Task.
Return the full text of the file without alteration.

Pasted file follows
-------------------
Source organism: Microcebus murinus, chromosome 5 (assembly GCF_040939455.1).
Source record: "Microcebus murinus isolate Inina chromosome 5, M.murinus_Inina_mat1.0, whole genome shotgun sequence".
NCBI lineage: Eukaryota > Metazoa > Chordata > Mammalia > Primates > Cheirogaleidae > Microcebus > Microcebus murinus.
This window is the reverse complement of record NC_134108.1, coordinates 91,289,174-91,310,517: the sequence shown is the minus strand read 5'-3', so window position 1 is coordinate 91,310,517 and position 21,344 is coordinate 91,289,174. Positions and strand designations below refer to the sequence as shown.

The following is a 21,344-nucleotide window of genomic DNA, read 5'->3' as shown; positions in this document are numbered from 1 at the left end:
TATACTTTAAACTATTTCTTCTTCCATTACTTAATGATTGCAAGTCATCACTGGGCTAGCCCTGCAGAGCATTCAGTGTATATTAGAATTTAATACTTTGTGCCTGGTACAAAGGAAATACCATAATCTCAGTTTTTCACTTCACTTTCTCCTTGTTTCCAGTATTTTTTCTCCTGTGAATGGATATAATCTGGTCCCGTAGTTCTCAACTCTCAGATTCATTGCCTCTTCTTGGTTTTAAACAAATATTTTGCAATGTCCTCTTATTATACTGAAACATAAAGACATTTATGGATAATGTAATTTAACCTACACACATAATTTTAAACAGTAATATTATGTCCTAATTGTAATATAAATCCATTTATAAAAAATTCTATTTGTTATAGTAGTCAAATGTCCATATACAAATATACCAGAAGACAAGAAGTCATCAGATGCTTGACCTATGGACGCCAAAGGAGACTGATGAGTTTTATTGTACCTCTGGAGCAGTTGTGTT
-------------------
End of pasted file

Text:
Source organism: Microcebus murinus, chromosome 5 (assembly GCF_040939455.1).
Source record: "Microcebus murinus isolate Inina chromosome 5, M.murinus_Inina_mat1.0, whole genome shotgun sequence".
NCBI lineage: Eukaryota > Metazoa > Chordata > Mammalia > Primates > Cheirogaleidae > Microcebus > Microcebus murinus.
This window is the reverse complement of record NC_134108.1, coordinates 91,289,174-91,310,517: the sequence shown is the minus strand read 5'-3', so window position 1 is coordinate 91,310,517 and position 21,344 is coordinate 91,289,174. Positions and strand designations below refer to the sequence as shown.

The following is a 21,344-nucleotide window of genomic DNA, read 5'->3' as shown; positions in this document are numbered from 1 at the left end:
TATACTTTAAACTATTTCTTCTTCCATTACTTAATGATTGCAAGTCATCACTGGGCTAGCCCTGCAGAGCATTCAGTGTATATTAGAATTTAATACTTTGTGCCTGGTACAAAGGAAATACCATAATCTCAGTTTTTCACTTCACTTTCTCCTTGTTTCCAGTATTTTTTCTCCTGTGAATGGATATAATCTGGTCCCGTAGTTCTCAACTCTCAGATTCATTGCCTCTTCTTGGTTTTAAACAAATATTTTGCAATGTCCTCTTATTATACTGAAACATAAAGACATTTATGGATAATGTAATTTAACCTACACACATAATTTTAAACAGTAATATTATGTCCTAATTGTAATATAAATCCATTTATAAAAAATTCTATTTGTTATAGTAGTCAAATGTCCATATACAAATATACCAGAAGACAAGAAGTCATCAGATGCTTGACCTATGGACGCCAAAGGAGACTGATGAGTTTTATTGTACCTCTGGAGCAGTTGTGTT